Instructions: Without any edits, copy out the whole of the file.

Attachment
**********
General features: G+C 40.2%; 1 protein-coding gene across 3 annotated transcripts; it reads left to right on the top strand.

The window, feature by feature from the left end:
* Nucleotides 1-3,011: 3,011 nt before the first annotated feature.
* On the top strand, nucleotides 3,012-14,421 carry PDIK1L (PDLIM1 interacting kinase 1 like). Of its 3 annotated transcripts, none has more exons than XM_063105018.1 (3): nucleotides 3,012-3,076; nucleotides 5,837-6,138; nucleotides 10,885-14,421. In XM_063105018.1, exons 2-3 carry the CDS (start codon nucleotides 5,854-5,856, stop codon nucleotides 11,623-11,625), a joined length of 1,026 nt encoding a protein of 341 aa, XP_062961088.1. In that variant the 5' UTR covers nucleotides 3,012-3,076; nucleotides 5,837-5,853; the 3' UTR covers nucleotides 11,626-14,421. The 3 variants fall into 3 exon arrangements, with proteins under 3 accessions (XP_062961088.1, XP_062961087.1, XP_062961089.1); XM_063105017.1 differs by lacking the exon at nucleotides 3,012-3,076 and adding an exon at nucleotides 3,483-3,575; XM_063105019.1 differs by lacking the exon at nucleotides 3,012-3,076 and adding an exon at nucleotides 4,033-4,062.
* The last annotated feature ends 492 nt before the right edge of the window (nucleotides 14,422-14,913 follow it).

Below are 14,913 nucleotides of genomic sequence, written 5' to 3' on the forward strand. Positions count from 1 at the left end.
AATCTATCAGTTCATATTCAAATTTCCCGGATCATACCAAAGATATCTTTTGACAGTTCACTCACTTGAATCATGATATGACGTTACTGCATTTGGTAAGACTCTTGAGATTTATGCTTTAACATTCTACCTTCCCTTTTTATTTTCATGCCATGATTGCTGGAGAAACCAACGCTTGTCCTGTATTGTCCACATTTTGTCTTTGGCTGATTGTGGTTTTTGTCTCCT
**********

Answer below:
General features: G+C 40.2%; 1 protein-coding gene across 3 annotated transcripts; it reads left to right on the top strand.

The window, feature by feature from the left end:
* Nucleotides 1-3,011: 3,011 nt before the first annotated feature.
* On the top strand, nucleotides 3,012-14,421 carry PDIK1L (PDLIM1 interacting kinase 1 like). Of its 3 annotated transcripts, none has more exons than XM_063105018.1 (3): nucleotides 3,012-3,076; nucleotides 5,837-6,138; nucleotides 10,885-14,421. In XM_063105018.1, exons 2-3 carry the CDS (start codon nucleotides 5,854-5,856, stop codon nucleotides 11,623-11,625), a joined length of 1,026 nt encoding a protein of 341 aa, XP_062961088.1. In that variant the 5' UTR covers nucleotides 3,012-3,076; nucleotides 5,837-5,853; the 3' UTR covers nucleotides 11,626-14,421. The 3 variants fall into 3 exon arrangements, with proteins under 3 accessions (XP_062961088.1, XP_062961087.1, XP_062961089.1); XM_063105017.1 differs by lacking the exon at nucleotides 3,012-3,076 and adding an exon at nucleotides 3,483-3,575; XM_063105019.1 differs by lacking the exon at nucleotides 3,012-3,076 and adding an exon at nucleotides 4,033-4,062.
* The last annotated feature ends 492 nt before the right edge of the window (nucleotides 14,422-14,913 follow it).

Below are 14,913 nucleotides of genomic sequence, written 5' to 3' on the forward strand. Positions count from 1 at the left end.
AATCTATCAGTTCATATTCAAATTTCCCGGATCATACCAAAGATATCTTTTGACAGTTCACTCACTTGAATCATGATATGACGTTACTGCATTTGGTAAGACTCTTGAGATTTATGCTTTAACATTCTACCTTCCCTTTTTATTTTCATGCCATGATTGCTGGAGAAACCAACGCTTGTCCTGTATTGTCCACATTTTGTCTTTGGCTGATTGTGGTTTTTGTCTCCT